These reversals are not meant as blasphemy, because in many stories—of which If not Higher, written six years after Bontshe Shvayg, is the best-known example—Perets gives a very positive image of faithful people bringing charity into practice. In Bontshe Shvayg, the Past is altered by the Present, because Perets had a political aim: he wanted to show to faithful Jews, who resigned themselves to poverty and oppression and were confident that God would help them, the consequences of their passivity. He presented his message not in a direct and emotional way, as did Zangwill in “Our Own”: A Cry Across the Atlantic with its call “Set your lips to the Shofar, / Waken a fiery blast, / Shrill to the heathen nations / This slaughter shall be the last!” *Chapter 4.14 but with irony and sarcasm.
Bontshe Shvayg has been called “a moving folktale . . . about the request of an exceedingly humble man when he arrives in heaven,” *Musikant and Grass, Judaism through Children’s Books 89 but instead of a folktale it is a story for the modern working class and it is certainly not meant to be moving; in his report about Bontshe’s tragic life, the counsel for the defense is repeatedly being interrupted by the judge: “No poetry, please!” “You can skip the rhetoric too!” “The facts!” The story is about an extremely flat character, neither humble nor pious, but timid and passive, and can be understood as “Perets’ exploration of the radical passivity and lack of volition of Eastern European Jews, so overwhelmed by the mundane, by anti-Semitism, or by strictures within their own community that they have lost all power of imagination.” *Norich, Discovering Exile 116.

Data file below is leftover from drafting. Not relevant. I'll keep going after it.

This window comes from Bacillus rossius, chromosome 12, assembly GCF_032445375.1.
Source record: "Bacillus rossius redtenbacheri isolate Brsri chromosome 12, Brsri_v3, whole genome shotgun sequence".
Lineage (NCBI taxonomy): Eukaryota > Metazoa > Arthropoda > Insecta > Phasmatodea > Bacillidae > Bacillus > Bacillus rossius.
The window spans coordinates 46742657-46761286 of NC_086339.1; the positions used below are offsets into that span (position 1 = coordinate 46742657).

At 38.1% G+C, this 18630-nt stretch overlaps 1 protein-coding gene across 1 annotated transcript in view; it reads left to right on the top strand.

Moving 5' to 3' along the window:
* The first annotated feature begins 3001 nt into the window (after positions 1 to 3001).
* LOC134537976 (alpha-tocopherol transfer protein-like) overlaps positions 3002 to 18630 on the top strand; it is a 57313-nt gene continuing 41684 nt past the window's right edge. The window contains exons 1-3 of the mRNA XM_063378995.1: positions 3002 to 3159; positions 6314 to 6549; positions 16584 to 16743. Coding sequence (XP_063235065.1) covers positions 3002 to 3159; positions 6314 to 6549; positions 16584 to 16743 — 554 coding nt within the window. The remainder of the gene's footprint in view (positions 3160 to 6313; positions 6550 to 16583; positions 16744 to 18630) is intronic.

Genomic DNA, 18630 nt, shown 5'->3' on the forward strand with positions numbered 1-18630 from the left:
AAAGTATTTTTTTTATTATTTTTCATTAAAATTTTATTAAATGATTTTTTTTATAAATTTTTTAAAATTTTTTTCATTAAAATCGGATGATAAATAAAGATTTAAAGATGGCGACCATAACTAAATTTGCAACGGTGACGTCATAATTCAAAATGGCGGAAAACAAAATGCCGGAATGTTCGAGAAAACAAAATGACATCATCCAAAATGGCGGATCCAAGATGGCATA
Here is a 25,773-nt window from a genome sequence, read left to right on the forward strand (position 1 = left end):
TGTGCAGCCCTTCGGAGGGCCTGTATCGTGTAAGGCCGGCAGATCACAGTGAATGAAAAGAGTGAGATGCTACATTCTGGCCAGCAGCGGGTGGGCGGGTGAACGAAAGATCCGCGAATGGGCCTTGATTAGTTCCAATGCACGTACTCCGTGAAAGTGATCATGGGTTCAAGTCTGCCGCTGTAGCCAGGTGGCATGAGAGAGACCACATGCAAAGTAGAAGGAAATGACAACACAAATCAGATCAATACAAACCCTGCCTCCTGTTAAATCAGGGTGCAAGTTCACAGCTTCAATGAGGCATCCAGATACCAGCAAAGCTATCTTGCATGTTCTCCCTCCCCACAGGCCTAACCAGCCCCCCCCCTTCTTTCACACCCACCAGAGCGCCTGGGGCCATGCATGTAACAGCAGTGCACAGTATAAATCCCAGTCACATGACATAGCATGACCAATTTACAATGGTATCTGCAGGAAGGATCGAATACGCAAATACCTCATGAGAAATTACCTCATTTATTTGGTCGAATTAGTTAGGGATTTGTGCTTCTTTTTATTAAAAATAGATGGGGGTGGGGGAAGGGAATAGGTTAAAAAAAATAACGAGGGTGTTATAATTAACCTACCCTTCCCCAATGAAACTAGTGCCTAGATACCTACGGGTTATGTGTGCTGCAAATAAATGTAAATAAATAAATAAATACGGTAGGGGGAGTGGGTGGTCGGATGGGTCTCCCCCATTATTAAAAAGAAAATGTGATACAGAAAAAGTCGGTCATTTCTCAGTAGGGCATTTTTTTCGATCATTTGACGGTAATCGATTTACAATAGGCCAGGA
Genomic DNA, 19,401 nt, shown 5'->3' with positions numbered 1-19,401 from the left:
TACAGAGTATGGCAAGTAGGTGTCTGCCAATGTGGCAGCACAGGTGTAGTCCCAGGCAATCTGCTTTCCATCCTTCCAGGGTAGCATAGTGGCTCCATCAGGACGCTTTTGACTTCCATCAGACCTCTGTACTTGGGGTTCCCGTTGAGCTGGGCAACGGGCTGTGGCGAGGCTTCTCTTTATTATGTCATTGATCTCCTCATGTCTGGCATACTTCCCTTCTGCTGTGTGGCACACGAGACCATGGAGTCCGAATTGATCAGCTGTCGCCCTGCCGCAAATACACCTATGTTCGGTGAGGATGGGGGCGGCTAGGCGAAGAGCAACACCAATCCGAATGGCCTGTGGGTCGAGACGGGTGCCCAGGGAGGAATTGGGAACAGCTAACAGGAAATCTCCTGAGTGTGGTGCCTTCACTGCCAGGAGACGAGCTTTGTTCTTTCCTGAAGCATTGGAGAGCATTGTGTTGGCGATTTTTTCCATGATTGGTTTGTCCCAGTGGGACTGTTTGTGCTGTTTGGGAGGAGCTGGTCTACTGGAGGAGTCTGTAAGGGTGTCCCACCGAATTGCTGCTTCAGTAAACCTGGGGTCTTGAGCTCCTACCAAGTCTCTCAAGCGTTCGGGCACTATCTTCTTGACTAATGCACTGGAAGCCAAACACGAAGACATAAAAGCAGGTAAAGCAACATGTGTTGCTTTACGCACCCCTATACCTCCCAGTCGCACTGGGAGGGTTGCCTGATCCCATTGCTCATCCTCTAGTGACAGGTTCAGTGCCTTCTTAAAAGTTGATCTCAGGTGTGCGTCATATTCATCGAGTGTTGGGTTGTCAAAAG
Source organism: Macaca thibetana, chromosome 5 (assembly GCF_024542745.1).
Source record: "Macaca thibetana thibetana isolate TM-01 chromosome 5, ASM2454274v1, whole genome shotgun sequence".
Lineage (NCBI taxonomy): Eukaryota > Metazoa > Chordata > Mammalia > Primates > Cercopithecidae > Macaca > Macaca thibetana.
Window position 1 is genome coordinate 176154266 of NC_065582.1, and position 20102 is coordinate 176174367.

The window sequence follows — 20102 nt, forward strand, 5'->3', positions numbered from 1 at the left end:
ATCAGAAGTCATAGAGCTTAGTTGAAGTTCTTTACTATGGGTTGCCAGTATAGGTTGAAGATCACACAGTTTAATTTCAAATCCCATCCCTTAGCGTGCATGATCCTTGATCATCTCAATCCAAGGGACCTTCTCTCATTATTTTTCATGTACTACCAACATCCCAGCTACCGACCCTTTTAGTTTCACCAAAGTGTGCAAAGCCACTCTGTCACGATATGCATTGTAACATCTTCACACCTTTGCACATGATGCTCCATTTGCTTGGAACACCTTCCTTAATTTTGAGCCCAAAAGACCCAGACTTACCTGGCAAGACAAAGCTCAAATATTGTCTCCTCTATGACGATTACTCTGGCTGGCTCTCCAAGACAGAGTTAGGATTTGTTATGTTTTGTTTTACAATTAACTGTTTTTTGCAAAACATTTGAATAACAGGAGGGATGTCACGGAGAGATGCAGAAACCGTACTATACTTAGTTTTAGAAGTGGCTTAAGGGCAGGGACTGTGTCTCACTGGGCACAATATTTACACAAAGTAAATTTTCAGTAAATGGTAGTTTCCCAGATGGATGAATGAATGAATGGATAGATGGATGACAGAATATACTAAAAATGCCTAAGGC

In Bontshe Shvayg, the biblical Past is altered by the Present of modern history; the authoritative discourse of the biblical shofar, which brought down the walls of Jericho, should be turned into the internally persuasive discourse of the voices of the Jewish workers, which should disturb the silence with their protest against exploitation and oppression. “[Y]ou could have brought down the walls of Jericho,” says the judge to his addressee Bontshe Shvayg—and the author to his addressees, the readers of Jewish newspapers and the listeners at Jewish political meetings, “You never knew what powers lay within you.” *Bontshe Shvayg 151. Even the Past of biblical prophecy was altered by the Present of modern literature: Perets himself was sometimes seen as a prophet, for example by the Russian philosopher and political thinker Khayim Zhitlovski, who called him der novi fun kamf, “the prophet of struggle.” *quoted in Norich, Discovering Exile 154. And Perets’ message hit home: wherever he read from his own work, Bontshe Shvayg was a popular request. *Frieden, Classic Yiddish Fiction 288; and Wisse, I.L. Peretz and the Making of Modern Jewish Culture 50.